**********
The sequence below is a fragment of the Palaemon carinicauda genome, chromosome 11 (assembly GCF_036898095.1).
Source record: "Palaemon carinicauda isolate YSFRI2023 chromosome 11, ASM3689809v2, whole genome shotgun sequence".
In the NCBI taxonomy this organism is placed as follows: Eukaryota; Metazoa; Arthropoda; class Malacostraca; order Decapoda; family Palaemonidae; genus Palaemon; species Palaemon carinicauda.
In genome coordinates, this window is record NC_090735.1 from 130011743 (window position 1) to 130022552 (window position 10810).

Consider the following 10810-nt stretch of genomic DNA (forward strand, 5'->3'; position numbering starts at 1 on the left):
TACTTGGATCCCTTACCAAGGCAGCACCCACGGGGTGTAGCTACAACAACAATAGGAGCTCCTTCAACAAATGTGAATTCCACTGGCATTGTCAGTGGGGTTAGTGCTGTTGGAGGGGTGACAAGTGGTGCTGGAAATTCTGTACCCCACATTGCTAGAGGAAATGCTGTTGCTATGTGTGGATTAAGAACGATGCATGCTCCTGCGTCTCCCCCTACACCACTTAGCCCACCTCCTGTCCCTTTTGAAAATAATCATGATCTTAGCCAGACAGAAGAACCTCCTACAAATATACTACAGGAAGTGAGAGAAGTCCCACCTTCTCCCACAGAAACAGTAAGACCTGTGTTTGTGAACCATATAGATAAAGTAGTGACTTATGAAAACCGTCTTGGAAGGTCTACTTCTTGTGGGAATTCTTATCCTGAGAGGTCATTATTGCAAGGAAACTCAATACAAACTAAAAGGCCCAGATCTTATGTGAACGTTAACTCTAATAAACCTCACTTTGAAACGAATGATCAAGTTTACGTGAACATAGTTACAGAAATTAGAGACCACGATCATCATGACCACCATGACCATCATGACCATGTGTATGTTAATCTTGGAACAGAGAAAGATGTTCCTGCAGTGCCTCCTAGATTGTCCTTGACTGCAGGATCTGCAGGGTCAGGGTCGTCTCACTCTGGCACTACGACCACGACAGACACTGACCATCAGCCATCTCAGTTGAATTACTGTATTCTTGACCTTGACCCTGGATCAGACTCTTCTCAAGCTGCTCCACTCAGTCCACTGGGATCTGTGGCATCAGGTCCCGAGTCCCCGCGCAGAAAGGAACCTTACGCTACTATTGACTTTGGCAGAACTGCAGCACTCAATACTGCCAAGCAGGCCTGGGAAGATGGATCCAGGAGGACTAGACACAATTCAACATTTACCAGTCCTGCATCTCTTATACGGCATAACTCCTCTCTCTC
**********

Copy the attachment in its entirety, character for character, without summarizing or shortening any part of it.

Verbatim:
The sequence below is a fragment of the Palaemon carinicauda genome, chromosome 11 (assembly GCF_036898095.1).
Source record: "Palaemon carinicauda isolate YSFRI2023 chromosome 11, ASM3689809v2, whole genome shotgun sequence".
In the NCBI taxonomy this organism is placed as follows: Eukaryota; Metazoa; Arthropoda; class Malacostraca; order Decapoda; family Palaemonidae; genus Palaemon; species Palaemon carinicauda.
In genome coordinates, this window is record NC_090735.1 from 130011743 (window position 1) to 130022552 (window position 10810).

Consider the following 10810-nt stretch of genomic DNA (forward strand, 5'->3'; position numbering starts at 1 on the left):
TACTTGGATCCCTTACCAAGGCAGCACCCACGGGGTGTAGCTACAACAACAATAGGAGCTCCTTCAACAAATGTGAATTCCACTGGCATTGTCAGTGGGGTTAGTGCTGTTGGAGGGGTGACAAGTGGTGCTGGAAATTCTGTACCCCACATTGCTAGAGGAAATGCTGTTGCTATGTGTGGATTAAGAACGATGCATGCTCCTGCGTCTCCCCCTACACCACTTAGCCCACCTCCTGTCCCTTTTGAAAATAATCATGATCTTAGCCAGACAGAAGAACCTCCTACAAATATACTACAGGAAGTGAGAGAAGTCCCACCTTCTCCCACAGAAACAGTAAGACCTGTGTTTGTGAACCATATAGATAAAGTAGTGACTTATGAAAACCGTCTTGGAAGGTCTACTTCTTGTGGGAATTCTTATCCTGAGAGGTCATTATTGCAAGGAAACTCAATACAAACTAAAAGGCCCAGATCTTATGTGAACGTTAACTCTAATAAACCTCACTTTGAAACGAATGATCAAGTTTACGTGAACATAGTTACAGAAATTAGAGACCACGATCATCATGACCACCATGACCATCATGACCATGTGTATGTTAATCTTGGAACAGAGAAAGATGTTCCTGCAGTGCCTCCTAGATTGTCCTTGACTGCAGGATCTGCAGGGTCAGGGTCGTCTCACTCTGGCACTACGACCACGACAGACACTGACCATCAGCCATCTCAGTTGAATTACTGTATTCTTGACCTTGACCCTGGATCAGACTCTTCTCAAGCTGCTCCACTCAGTCCACTGGGATCTGTGGCATCAGGTCCCGAGTCCCCGCGCAGAAAGGAACCTTACGCTACTATTGACTTTGGCAGAACTGCAGCACTCAATACTGCCAAGCAGGCCTGGGAAGATGGATCCAGGAGGACTAGACACAATTCAACATTTACCAGTCCTGCATCTCTTATACGGCATAACTCCTCTCTCTC